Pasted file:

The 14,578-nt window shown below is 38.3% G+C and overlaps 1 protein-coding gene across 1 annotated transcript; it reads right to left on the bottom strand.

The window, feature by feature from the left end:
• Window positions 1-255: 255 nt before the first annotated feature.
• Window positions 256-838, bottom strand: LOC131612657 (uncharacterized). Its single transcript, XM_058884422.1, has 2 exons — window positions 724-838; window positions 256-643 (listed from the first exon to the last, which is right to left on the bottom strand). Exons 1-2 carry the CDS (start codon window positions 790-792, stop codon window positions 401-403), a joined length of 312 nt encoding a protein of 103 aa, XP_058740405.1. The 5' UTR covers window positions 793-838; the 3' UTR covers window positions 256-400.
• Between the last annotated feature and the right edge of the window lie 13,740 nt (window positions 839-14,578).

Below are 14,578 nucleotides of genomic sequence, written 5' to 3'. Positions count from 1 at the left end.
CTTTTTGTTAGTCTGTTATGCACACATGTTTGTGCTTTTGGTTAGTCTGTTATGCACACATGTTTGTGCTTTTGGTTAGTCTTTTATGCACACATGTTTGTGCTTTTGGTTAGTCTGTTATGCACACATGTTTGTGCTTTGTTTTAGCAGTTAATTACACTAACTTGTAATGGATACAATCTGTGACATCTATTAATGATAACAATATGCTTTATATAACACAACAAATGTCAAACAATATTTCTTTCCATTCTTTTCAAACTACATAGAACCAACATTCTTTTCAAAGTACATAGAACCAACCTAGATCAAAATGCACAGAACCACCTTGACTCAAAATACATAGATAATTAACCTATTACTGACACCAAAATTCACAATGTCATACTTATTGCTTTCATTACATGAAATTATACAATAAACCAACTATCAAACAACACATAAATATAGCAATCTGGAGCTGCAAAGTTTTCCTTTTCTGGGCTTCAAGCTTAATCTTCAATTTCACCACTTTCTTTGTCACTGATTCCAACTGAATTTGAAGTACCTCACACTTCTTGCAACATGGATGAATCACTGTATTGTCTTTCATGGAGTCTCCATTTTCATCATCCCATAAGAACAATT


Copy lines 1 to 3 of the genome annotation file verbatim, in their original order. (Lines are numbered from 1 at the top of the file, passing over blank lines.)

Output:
The 14,578-nt window shown below is 38.3% G+C and overlaps 1 protein-coding gene across 1 annotated transcript; it reads right to left on the bottom strand.

The window, feature by feature from the left end:
• Window positions 1-255: 255 nt before the first annotated feature.